Perhaps the greater problem with regards to wastewater from our toilets is that we absolutely have the answer, but only very few of us are electing to take advantage. We know very well that our feces can be composted to create fertile soil, enhancing life on earth for all its creatures and environs. We know that combining that feces with water instead creates a massive environmental disaster. But, cultural norms (and laws) suggest that dealing with excrement in the more positive way is disgusting, unthinkably so, and our only realistic choice is continue with the flush system, somehow thought of as a more sanitary situation. But, that has to change.

The Truth about Change

It seems every so often humanity begrudgingly accepts that what we’ve been doing is obviously unacceptable. My wife and I spend most our time in developing countries, most of which have huge liter problems, and we often remark hopefully how that changed in our respective countries of origin (England and the US) within our lifetime. To liter now in either of these countries would warrant all sorts of societal tisk-tisking, as well as legal fines. Such pollution seems a clear case of society learning to protect our environment, especially natural areas (but even concrete jungles look better without junk).

Fresh-Smelling Compost (Courtesy of SuSanA Secretariat)
Fresh-Smelling Compost (Courtesy of SuSanA Secretariat)

The point is that, when it comes to toilets, it’s time we start pushing hard for this cultural paradigm to change, every bit as hard as we push for renewable energy sources and the end of plastic bags. We have access to composting toilets, not just for rural spaces or campgrounds but ones that are built to function in urban settings. They require minimal maintenance or less overall effort than what flush toilets do (and even create less odor), eliminating the need for black water plumbing systems. Who in their right mind would want to use these systems and continue destroying the world?

It’s time to we begin demanding that our new and refurbished buildings, our own homes, come equipped the responsible way, not just with off-the-grid energy but with composting toilets (and well designed greywater systems for the rest of it). And, it’s definitely time to stop thinking about these solutions as fine for the country but unsuitable for the city. It’s just not true, and—like litter—we will eventually come to see flush toilets as absolutely unacceptable. Composting toilets are a real solution, a natural cycle with not just the power to stop pollution but also to provide a positive impact on the planet. As builders, designers, homeowners, and humans, it’s time we really start enlightening ourselves and other people.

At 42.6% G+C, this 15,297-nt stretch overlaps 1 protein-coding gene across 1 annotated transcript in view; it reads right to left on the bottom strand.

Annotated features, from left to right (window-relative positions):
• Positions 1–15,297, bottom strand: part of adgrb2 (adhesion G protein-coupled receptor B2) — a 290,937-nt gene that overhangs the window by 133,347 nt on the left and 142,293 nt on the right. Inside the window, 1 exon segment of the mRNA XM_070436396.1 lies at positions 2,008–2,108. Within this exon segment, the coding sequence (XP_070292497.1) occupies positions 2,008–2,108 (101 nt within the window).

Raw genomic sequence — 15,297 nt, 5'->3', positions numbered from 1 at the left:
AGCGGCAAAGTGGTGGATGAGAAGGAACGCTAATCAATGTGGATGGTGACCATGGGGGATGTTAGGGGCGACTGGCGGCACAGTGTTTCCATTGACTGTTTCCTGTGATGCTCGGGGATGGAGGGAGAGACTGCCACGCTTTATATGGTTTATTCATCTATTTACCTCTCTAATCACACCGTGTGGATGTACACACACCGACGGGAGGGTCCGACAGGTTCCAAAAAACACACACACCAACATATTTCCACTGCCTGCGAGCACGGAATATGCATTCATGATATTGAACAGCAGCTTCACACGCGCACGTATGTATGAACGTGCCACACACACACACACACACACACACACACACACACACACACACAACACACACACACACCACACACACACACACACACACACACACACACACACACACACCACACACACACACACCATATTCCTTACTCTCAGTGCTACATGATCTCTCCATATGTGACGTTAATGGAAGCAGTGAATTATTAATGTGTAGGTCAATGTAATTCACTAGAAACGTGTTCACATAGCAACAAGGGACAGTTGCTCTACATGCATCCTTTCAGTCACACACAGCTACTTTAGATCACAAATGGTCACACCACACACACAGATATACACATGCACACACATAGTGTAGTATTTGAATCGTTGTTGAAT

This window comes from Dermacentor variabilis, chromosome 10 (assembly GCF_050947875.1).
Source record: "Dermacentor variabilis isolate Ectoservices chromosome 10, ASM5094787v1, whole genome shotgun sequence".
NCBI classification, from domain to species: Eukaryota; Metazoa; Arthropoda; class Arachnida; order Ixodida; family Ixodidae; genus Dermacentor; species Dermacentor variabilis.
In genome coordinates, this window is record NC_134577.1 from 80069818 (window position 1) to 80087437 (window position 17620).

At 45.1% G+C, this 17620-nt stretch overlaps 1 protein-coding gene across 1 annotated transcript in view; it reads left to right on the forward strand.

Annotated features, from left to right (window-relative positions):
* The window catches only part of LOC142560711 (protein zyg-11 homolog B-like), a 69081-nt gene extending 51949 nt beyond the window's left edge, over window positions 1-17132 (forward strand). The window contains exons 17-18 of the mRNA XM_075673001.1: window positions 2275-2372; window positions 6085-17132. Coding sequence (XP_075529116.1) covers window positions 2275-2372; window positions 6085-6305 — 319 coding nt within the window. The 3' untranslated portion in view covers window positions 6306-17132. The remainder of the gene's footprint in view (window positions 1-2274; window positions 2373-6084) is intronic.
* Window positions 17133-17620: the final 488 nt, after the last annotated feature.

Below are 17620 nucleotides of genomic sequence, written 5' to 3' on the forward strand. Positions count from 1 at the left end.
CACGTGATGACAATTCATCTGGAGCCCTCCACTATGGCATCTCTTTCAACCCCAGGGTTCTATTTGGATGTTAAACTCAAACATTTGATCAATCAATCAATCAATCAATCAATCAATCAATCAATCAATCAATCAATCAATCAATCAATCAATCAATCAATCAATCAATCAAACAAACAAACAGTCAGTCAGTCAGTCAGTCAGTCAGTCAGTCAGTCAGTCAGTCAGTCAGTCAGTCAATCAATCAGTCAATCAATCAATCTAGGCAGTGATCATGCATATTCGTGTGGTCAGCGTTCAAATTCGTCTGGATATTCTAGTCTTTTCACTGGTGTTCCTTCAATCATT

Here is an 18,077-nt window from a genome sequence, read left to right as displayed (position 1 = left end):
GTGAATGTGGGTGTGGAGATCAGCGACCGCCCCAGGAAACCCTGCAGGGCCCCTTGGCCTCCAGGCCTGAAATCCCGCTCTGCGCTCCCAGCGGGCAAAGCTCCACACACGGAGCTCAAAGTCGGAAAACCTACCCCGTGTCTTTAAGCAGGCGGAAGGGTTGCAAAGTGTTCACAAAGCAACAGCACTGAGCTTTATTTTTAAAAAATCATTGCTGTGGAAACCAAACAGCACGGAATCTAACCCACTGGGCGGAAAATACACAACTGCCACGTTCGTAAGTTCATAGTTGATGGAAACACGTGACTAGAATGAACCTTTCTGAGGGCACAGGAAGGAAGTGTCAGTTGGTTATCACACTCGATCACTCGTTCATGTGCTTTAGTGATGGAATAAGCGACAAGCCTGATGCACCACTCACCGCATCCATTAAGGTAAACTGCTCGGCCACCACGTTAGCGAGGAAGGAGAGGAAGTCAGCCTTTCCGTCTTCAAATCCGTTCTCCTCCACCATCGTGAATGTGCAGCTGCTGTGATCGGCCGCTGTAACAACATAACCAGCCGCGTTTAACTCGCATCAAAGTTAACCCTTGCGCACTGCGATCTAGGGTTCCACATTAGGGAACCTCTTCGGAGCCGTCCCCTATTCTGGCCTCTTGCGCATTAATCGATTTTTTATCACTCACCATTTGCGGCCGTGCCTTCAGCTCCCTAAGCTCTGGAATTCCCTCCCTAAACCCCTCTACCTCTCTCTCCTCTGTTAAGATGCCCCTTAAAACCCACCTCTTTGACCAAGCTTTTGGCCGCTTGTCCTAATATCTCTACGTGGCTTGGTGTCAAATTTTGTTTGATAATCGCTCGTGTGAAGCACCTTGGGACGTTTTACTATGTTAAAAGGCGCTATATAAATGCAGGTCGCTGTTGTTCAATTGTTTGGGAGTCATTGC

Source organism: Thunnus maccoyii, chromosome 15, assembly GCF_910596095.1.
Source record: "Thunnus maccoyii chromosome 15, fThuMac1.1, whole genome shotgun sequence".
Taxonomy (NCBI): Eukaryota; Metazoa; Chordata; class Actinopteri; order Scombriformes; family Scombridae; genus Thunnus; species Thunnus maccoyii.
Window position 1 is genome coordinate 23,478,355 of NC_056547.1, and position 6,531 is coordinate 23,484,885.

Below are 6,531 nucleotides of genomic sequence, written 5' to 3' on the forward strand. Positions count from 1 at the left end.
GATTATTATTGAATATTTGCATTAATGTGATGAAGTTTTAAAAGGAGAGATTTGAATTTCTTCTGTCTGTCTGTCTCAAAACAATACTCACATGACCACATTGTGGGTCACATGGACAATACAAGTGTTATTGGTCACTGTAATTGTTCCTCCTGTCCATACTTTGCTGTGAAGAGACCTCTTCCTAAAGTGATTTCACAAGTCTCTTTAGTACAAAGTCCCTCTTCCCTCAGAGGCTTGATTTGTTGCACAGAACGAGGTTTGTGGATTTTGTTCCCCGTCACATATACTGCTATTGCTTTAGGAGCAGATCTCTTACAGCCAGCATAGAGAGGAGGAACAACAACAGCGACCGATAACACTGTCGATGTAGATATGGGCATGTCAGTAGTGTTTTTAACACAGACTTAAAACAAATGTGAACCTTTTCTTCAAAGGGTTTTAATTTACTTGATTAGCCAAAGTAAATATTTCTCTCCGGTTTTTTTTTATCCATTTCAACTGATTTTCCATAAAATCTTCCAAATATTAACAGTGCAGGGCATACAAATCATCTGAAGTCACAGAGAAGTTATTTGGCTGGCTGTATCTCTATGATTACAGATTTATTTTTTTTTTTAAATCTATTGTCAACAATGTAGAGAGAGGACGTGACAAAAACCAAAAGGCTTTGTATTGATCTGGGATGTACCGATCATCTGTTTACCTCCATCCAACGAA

Then, we can laugh at how stupid we once were to flush away so many resources, choosing to pollute the environment when nature has devised the perfect system for how to deal this part of the human—as with all animals—cycle productively.

(Of course, I am but a humble voice reiterating that of many admirable people. In a word, I’m trying to do my part on more than just a personal level but rather use whatever sway I have as a writer to bring awareness, present solutions and inspire action from those who already know. For an amazing, sometimes comical but statistical argument regarding our treatment of bodily functions, read The Humanure Handbook, a much more detailed, book-length account of what I’ve presented here.)

Jonathon Engels

The financially unfortunate combination of travel enthusiast, freelance writer, and vegan gardener, Jonathon Engels whittled and whistled himself into a life that gives him cause to continually scribble about it. He has lived as an expat for over a decade, worked in nearly a dozen countries, and visited dozens of others in the meantime, subjecting the planet to a fiery mix of permaculture, music, and plant-based cooking. More of his work can be found at Jonathon Engels: A Life About.


  1. We move to our off-grid homestead about 5.5 years ago and since we bought from the Amish community, it was not furnished with a typical flushing toilet…we use a humanure bucket system in or home bathroom and our outside outhouse. Our first use was a funny uncomfortable break from social norms and from that first time one, we really feel so horrible when we are at a friend or work (like you mentioned) and have to “flush”…it’s a dirty word to us. This awakening didn’t come without cost…we actually have friends that refuse to visit us because of our “bucket”. Oh what the blind can’t see.

    Thanks for this article. Diana

  2. First, if you can edit this please change the first two instances of “liter” to “litter”; that really confused me at first, ‘specially as we’re talking about water use here.